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Invitation to a Murder

Invitation to a Murder

by Gail Abbott Zimmerman


TV's 48 Hours Mystery unravels the lethal secrets inside a seemingly perfect marriage — and behind a chilling double homicide.

"My wife is dying on the floor! Please, please come help!" The frantic 911 call sent emergency units racing to a tidy brick home in suburban Springfield,



TV's 48 Hours Mystery unravels the lethal secrets inside a seemingly perfect marriage — and behind a chilling double homicide.

"My wife is dying on the floor! Please, please come help!" The frantic 911 call sent emergency units racing to a tidy brick home in suburban Springfield, Illinois. Beautiful, vivacious Donnah Winger had been bludgeoned to death by a male intruder; her attacker was fatally shot by Donnah's husband, Mark. In the aftermath of the horrific home invasion, family and friends rallied around Mark, a wellliked and respected nuclear scientist, and the infant daughter he and Donnah had just adopted; some even called him a hero.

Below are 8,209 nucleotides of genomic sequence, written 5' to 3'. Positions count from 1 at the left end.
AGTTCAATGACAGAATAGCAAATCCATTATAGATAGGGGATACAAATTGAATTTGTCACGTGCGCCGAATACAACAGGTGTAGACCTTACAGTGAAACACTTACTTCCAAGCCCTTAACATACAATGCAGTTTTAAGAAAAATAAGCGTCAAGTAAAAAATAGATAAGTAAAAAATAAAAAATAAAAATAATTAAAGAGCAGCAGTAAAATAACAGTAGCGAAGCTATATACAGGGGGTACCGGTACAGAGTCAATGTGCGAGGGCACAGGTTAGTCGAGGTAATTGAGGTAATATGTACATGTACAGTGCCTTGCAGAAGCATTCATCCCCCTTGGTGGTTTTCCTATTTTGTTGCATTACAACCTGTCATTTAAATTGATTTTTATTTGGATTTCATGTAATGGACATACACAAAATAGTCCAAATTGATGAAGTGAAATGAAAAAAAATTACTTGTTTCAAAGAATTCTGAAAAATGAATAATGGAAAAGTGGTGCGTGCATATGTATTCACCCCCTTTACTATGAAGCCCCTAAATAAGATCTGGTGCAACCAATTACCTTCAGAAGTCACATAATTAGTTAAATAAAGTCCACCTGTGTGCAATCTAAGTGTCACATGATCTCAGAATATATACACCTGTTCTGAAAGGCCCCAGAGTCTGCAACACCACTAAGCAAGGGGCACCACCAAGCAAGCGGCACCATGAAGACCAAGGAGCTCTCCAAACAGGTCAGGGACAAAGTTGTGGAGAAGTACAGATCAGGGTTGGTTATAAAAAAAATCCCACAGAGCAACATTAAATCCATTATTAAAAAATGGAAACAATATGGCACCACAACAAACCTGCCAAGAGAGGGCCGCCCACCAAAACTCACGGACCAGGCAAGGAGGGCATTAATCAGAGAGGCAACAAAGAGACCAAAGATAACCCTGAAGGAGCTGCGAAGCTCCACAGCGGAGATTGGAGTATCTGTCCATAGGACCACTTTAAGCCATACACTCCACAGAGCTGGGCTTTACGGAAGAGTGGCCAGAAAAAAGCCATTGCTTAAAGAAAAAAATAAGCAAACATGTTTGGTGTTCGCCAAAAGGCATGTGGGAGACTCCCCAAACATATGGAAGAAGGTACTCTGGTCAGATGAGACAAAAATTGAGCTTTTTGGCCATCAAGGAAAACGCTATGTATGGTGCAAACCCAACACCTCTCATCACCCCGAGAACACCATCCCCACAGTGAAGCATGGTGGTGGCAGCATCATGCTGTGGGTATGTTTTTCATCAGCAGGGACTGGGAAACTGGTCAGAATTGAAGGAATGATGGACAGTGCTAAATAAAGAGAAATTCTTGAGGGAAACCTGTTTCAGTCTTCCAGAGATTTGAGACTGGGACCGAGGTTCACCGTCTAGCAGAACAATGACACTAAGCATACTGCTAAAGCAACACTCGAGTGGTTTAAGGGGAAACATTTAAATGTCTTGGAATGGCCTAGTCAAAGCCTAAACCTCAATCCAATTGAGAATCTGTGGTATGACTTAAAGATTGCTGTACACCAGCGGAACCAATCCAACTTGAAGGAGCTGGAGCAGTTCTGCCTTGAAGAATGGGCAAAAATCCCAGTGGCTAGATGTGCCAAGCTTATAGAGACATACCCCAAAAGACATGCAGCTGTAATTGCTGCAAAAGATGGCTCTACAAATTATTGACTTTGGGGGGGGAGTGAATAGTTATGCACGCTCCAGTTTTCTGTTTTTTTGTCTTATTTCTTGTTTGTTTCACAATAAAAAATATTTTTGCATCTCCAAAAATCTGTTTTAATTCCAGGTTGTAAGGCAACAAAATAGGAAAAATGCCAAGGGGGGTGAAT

But one rookie detective didn't buy Mark Winger's version of the grisly events of that August afternoon. After four years of relentless investigation, a closed case is reopened, and fragments of truth — including shocking new witness testimony — come together to reveal how Mark Winger turned a chance meeting with a troubled young man into the almost seamless killing of his own wife, with an Invitation To A Murder.

Product Details

Pocket Books
Publication date:
Pocket Star Books True Crime
Product dimensions:
4.16(w) x 6.74(h) x 0.96(d)

Read an Excerpt


A Model Couple